Piano students study in Greece

Left to right: Andreas Xenopoulos (D.M.A. 2014), Dimitra Kokkinopoulou (D.M.A. 2017), Nathaniel Brown, Rebekah Stiles, Savannah Royston, Clara Kendrick, Eva Nikolaidou, Paul Barnes, Shelton Siegel, Ben DeLong and Florencia Zuloaga in Greece.
Left to right: Andreas Xenopoulos (D.M.A. 2014), Dimitra Kokkinopoulou (D.M.A. 2017), Nathaniel Brown, Rebekah Stiles, Savannah Royston, Clara Kendrick, Eva Nikolaidou, Paul Barnes, Shelton Siegel, Ben DeLong and Florencia Zuloaga in Greece.

Piano students study in Greece

calendar icon24 Aug 2022    user iconBy Kathe C. Andersen

Lincoln, Neb.--Seven students from the Glenn Korff School of Music, along with two students from the Lied Center Piano Academy, traveled this summer to participate in the Piano Plus Summer Institute in Xanthi, Greece, in July.

Marguerite Scribante Professor of Piano Paul Barnes also taught and performed at the institute, which is organized by Glenn Korff School of Music alumnus Andreas Xenopoulos (D.M.A. 2014).

“I was thrilled that each of my students had interaction with wonderful faculty members from around the country, and they all performed beautifully on the final student recitals,” Barnes said. “As an Orthodox Christian chanter, I was in heaven. I walked by eight Orthodox churches on my way to teach each day.”

Rebekah Stiles said Barnes encouraged her to participate in the institute.

“He strongly recommended it as a vibrant musical and cultural experience,” Stiles said. “I had been eager to travel overseas again, and I’m always in pursuit of fresh musical perspectives to enrich my studies. Attending the institute refreshed me both musically and personally, as I begin my DMA program this year. I came away with fresh measures of musical advice, performance experience, relationships and focus. I am undoubtedly a better musician and scholar because of it.”

One of the highlights for Stiles was working with faculty member Solungga Liu of Bowling Green State University, as well as her final recital, where she performed “The Night’s Music” from Out of Doors by Béla Bartók.

“My first highlight would be my masterclass with Dr. Solungga Liu. She was a joy to work with,” Stiles said. “The piece I brought was one of her very favorites, and her enthusiasm for it was inspiring. My performance at the student recital is also a favorite memory. I got to perform at the historic house of a Greek composer, surrounded by fellow pianists and teachers. It was a dream.”

Master of Music student Savannah Royston of Blountville, Tennessee, was eager to participate in the institute to diversify her studies.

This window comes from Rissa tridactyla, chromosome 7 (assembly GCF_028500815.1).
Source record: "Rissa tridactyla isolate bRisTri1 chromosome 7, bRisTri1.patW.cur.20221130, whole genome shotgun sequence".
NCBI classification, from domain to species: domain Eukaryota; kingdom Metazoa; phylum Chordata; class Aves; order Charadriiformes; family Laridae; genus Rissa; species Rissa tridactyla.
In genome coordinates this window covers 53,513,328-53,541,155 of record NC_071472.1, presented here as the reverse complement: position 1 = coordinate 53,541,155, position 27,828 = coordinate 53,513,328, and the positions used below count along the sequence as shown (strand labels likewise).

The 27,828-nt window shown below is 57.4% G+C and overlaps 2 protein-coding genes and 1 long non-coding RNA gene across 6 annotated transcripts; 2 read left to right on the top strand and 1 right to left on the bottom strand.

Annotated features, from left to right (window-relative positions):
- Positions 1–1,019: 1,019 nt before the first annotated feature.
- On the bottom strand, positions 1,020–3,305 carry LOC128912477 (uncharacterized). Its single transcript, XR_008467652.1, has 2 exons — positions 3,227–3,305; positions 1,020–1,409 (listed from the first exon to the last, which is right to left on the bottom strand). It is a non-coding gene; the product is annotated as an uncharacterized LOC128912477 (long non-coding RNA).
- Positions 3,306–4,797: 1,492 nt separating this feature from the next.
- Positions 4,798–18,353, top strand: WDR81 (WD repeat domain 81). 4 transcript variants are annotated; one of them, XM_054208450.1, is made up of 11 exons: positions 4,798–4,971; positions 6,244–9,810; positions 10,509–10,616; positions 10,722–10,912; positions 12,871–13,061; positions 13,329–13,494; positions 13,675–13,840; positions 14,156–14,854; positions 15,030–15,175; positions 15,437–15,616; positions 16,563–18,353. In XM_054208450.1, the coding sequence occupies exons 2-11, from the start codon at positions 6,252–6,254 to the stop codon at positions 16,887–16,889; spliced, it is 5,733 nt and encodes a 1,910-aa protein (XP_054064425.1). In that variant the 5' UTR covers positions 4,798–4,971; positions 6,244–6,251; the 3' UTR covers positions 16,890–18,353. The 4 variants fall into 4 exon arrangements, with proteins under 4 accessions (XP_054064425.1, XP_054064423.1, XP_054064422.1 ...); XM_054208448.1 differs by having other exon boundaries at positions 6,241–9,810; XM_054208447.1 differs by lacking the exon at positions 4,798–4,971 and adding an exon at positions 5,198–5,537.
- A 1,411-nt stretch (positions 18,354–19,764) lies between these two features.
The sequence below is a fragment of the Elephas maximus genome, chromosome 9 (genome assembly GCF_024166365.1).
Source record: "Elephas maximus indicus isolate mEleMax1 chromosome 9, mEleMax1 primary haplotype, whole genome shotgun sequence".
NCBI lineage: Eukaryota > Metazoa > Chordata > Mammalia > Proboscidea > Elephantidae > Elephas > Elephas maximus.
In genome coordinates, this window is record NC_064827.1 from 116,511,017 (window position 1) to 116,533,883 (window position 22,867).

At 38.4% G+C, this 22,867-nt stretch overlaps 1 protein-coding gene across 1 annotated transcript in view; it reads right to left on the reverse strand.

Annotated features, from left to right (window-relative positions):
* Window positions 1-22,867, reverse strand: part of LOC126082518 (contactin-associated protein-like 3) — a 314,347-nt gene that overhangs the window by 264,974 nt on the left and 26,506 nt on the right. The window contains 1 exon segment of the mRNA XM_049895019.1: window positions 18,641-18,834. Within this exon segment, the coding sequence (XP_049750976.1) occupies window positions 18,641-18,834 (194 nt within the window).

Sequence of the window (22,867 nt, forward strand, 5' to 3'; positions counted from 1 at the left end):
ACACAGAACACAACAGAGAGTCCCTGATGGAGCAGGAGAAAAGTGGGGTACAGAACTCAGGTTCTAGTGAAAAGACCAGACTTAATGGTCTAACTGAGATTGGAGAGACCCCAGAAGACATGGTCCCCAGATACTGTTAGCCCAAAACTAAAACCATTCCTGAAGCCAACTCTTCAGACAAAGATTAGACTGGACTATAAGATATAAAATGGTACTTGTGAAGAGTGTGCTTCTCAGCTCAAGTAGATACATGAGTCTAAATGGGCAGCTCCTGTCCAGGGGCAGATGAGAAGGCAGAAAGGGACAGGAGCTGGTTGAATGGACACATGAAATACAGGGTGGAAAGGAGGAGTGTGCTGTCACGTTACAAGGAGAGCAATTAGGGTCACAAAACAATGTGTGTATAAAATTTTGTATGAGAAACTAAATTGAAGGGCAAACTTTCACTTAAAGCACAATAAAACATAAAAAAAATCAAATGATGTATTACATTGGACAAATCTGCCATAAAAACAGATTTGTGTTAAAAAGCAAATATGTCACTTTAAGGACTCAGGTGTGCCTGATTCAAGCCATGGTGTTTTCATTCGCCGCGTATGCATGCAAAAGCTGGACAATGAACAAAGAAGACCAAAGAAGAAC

One of her favorite moments was the night she performed in one of the student recitals.

“All of the recitals were held in Xanthi’s municipal building. During the evening, the windows were kept open so the cool evening breeze could waft through the building,” she said. “I performed very last on the recital to close out the night. After spending a week with everyone, we had become a closely knit, family like group of pianists, both students and faculty alike. When I performed that night, I felt like I was in some kind of heaven—listening to the evening sounds of Xanthi while surrounded by some of my favorite friends, all while in one of the most beautiful places in the world.”

“I wanted to participate in the Piano Plus festival because of the international connections it offered, as well as the opportunity to study classical piano at an intense level of excellence,” Royston said. “I love having the chance to learn from others in the music world because the diverse perspectives they offer help me to learn more than I ever could on my own.”

Incoming doctoral student Eva Nikolaidou, who is from Volos, Greece, and completed her bachelor’s degree there, was eager to participate in the institute again.

“I knew what a rewarding experience it is, and I was excited to go back and meet with both familiar and new faces,” she said.

She gained a lot of new connections and was inspired by the professors’ teaching.

“The highlight of the experience for me was meeting everyone, students and professors, interacting and sharing each other’s stories, and listening to everyone play and teach,” Nikolaidou said. “The beautiful building of Manos Hatzdakis, where the evening recitals and part of the lessons took place, as well as the picturesque city of Xanthi, both set a beautiful artsy tone for this unique musical experience.”